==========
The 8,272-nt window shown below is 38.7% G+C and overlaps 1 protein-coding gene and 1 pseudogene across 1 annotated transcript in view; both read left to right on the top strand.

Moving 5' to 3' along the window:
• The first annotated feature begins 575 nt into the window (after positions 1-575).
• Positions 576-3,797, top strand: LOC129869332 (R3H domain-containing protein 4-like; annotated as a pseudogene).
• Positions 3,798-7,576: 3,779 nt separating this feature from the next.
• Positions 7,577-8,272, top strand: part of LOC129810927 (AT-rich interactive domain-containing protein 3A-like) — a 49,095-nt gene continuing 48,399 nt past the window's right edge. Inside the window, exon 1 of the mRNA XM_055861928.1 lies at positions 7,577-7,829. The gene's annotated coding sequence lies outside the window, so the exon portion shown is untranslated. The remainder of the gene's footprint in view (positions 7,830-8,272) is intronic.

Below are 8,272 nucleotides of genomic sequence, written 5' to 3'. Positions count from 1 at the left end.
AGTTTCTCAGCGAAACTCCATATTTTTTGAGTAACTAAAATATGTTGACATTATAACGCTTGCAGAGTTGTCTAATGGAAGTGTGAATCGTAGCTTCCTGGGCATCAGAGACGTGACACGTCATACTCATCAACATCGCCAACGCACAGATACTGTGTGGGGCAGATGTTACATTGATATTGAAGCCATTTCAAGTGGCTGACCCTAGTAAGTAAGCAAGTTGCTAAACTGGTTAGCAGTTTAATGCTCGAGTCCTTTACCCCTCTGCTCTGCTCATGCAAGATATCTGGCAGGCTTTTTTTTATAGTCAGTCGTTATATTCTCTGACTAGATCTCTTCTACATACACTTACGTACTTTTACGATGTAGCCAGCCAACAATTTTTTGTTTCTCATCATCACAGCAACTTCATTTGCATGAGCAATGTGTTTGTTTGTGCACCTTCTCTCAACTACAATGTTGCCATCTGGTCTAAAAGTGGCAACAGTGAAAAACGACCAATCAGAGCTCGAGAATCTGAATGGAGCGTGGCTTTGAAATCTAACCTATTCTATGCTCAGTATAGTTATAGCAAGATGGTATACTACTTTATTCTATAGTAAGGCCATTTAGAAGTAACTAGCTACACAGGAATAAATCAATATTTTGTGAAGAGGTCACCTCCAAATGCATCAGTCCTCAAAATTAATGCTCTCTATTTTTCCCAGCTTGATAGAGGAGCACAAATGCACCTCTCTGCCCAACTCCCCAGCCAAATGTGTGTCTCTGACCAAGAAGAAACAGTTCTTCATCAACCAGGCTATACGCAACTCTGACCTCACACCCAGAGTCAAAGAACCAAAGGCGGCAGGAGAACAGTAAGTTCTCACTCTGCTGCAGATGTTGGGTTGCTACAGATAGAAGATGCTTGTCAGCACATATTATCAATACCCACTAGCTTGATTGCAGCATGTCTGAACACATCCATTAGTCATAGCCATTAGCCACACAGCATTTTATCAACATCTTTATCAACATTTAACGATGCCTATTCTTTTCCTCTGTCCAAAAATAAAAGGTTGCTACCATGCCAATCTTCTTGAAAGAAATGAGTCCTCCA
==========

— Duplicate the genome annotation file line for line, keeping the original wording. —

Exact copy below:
The 8,272-nt window shown below is 38.7% G+C and overlaps 1 protein-coding gene and 1 pseudogene across 1 annotated transcript in view; both read left to right on the top strand.

Moving 5' to 3' along the window:
• The first annotated feature begins 575 nt into the window (after positions 1-575).
• Positions 576-3,797, top strand: LOC129869332 (R3H domain-containing protein 4-like; annotated as a pseudogene).
• Positions 3,798-7,576: 3,779 nt separating this feature from the next.
• Positions 7,577-8,272, top strand: part of LOC129810927 (AT-rich interactive domain-containing protein 3A-like) — a 49,095-nt gene continuing 48,399 nt past the window's right edge. Inside the window, exon 1 of the mRNA XM_055861928.1 lies at positions 7,577-7,829. The gene's annotated coding sequence lies outside the window, so the exon portion shown is untranslated. The remainder of the gene's footprint in view (positions 7,830-8,272) is intronic.

Below are 8,272 nucleotides of genomic sequence, written 5' to 3'. Positions count from 1 at the left end.
AGTTTCTCAGCGAAACTCCATATTTTTTGAGTAACTAAAATATGTTGACATTATAACGCTTGCAGAGTTGTCTAATGGAAGTGTGAATCGTAGCTTCCTGGGCATCAGAGACGTGACACGTCATACTCATCAACATCGCCAACGCACAGATACTGTGTGGGGCAGATGTTACATTGATATTGAAGCCATTTCAAGTGGCTGACCCTAGTAAGTAAGCAAGTTGCTAAACTGGTTAGCAGTTTAATGCTCGAGTCCTTTACCCCTCTGCTCTGCTCATGCAAGATATCTGGCAGGCTTTTTTTTATAGTCAGTCGTTATATTCTCTGACTAGATCTCTTCTACATACACTTACGTACTTTTACGATGTAGCCAGCCAACAATTTTTTGTTTCTCATCATCACAGCAACTTCATTTGCATGAGCAATGTGTTTGTTTGTGCACCTTCTCTCAACTACAATGTTGCCATCTGGTCTAAAAGTGGCAACAGTGAAAAACGACCAATCAGAGCTCGAGAATCTGAATGGAGCGTGGCTTTGAAATCTAACCTATTCTATGCTCAGTATAGTTATAGCAAGATGGTATACTACTTTATTCTATAGTAAGGCCATTTAGAAGTAACTAGCTACACAGGAATAAATCAATATTTTGTGAAGAGGTCACCTCCAAATGCATCAGTCCTCAAAATTAATGCTCTCTATTTTTCCCAGCTTGATAGAGGAGCACAAATGCACCTCTCTGCCCAACTCCCCAGCCAAATGTGTGTCTCTGACCAAGAAGAAACAGTTCTTCATCAACCAGGCTATACGCAACTCTGACCTCACACCCAGAGTCAAAGAACCAAAGGCGGCAGGAGAACAGTAAGTTCTCACTCTGCTGCAGATGTTGGGTTGCTACAGATAGAAGATGCTTGTCAGCACATATTATCAATACCCACTAGCTTGATTGCAGCATGTCTGAACACATCCATTAGTCATAGCCATTAGCCACACAGCATTTTATCAACATCTTTATCAACATTTAACGATGCCTATTCTTTTCCTCTGTCCAAAAATAAAAGGTTGCTACCATGCCAATCTTCTTGAAAGAAATGAGTCCTCCA